Defining Moments

We have all had defining moments in our life whether we realize it or not. I am talking about an event or instance which determines ones future path.

I think my first real defining moment in my life was my parent’s divorce when I was ten years old. My mom had to relocate us to a new town, and I did not adjust well at all. We were living in a small apartment, money was extremely tight, and I was on a pathway to trouble. I was getting into fights, shop lifting, and just angry. Within a year or so, I became a Christian through a series of events, and that path was redirected. My circumstances did not change, but my response to them sure did!

My second real defining moment came at the age of 28. My wife was diagnosed with cancer. We had a two year old son at the time, and I didn’t know how all that was going to turn out. She went through months of chemo treatments and came out ok, but at the time, there were no guarantees. That experience really shaped the kind of future husband and father I would strive to be.

You know, those defining moments also take place in the work environment too.

I recall my first assignment as GM in a box plant, after several years in the mill system. I came to a plant with no box plant experience, and the plant was a train wreck in every aspect. The majority of the workforce was just disengaged and didn’t seem to care. I had no credibility, no trust, and seemingly no way to turn that thing around. I had to do something to change the engagement level, or we would eventually be closed.

Within a month, I had my opportunity. The fire alarm went off one morning at the plant. I was actually in the facility sorting through some returned boxes (we had a lot of that), and I made my way toward the converting department and saw the smoke. The majority of folks were quickly getting out of the facility while I made my way past them toward the source of the smoke. We had a couple of employees trying to use fire extinguishers to put out what appeared to be a fairly small issue near the scrap belt of a machine. They weren’t getting close enough to have success. With excessive dust, trim, and oil on the floor (yep it was a mess) it was going to get worse and that trim pipe was right there (trim pipe, cyclone, roof, and entire plant – you see what I was thinking). I also realized this was a chance to have defining moment in that facility.

I locked the machine out, got the extinguisher and a broom, and went to work. The two other folks were there to assist, but it was essential that I take care of it (trust me it was done safely). After about 20 minutes everything was out, cleaned up, cyclone checked out, and all clear sign given. I looked like I had been through a fight. Dripping wet, nasty from being on the floor pulling that scrap from underneath the belt, and covered with dust and grit. I passed by every employee as they came back in the plant that morning.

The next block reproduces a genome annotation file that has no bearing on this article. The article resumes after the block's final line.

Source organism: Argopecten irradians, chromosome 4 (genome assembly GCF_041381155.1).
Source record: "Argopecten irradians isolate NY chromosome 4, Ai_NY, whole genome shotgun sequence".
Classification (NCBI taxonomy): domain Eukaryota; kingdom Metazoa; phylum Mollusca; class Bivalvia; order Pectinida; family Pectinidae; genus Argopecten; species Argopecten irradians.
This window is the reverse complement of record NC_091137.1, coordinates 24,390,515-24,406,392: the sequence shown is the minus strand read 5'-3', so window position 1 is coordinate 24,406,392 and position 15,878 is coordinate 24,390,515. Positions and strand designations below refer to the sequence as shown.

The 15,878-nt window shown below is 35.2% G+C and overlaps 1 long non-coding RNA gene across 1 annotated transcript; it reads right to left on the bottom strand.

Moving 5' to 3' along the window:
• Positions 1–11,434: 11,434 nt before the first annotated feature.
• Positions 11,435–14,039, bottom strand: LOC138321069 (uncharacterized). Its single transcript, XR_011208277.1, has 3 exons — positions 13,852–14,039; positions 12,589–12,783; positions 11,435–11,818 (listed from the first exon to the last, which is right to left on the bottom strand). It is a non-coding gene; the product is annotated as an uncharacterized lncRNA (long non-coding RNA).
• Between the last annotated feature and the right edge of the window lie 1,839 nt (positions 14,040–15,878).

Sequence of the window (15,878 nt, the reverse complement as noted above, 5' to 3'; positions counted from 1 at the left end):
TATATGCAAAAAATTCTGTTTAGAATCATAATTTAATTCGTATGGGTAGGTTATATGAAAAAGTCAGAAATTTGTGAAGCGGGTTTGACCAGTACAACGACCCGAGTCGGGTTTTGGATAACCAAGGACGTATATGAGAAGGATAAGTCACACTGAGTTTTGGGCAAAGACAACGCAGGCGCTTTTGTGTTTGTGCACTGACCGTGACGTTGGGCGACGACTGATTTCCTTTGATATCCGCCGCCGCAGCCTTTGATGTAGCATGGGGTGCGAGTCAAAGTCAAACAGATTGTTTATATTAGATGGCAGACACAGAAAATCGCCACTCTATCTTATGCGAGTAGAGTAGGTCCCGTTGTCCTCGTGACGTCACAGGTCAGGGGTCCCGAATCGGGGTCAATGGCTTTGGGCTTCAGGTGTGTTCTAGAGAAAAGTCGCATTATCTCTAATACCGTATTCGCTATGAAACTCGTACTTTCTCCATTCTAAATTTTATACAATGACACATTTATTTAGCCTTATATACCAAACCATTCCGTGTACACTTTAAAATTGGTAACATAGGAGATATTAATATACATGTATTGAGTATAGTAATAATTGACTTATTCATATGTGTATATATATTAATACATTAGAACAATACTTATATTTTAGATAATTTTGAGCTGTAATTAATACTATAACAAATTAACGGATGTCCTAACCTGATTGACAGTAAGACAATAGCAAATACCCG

Now, I wasn’t the most competent person to do the job that morning. We had several other folks that were trained and could have done that job better than me. After spending five years in a mill, I had seen fires much worse, but that’s not the point. I needed those folks to start caring about the plant as much as I did. You know, from that day on things started to turn. It took some time, but that day was the beginning of a turnaround. It was the defining moment we needed.

Whether you lead a team of five or five hundred, there will be times that you will also need to have defining moments. Some of these will come unexpectedly and some you will need to orchestrate. You will need these defining moments to change a direction, emphasize a point, drill home a key value/commitment, or just get people to care. In any case, keep the following in mind as a leader.

1. Recognize the opportunity. These are moments of high influence. Take advantage of them. Be ready at all times. Know your convictions and stick to them in defining times.
2. Respond to more than just solving the problem. Take advantage of the moment and send a message! Don’t just solve the problem.
3. Re-emphasize what’s important. Don’t confuse folks. Stick to the core values, focus areas, and key needs. Keep the focus narrow and drive it home. Be impactful in the moment.

Use these defining moments to set the tone, gain credibility, gain trust, or influence your followers in a manner that drives the change needed.

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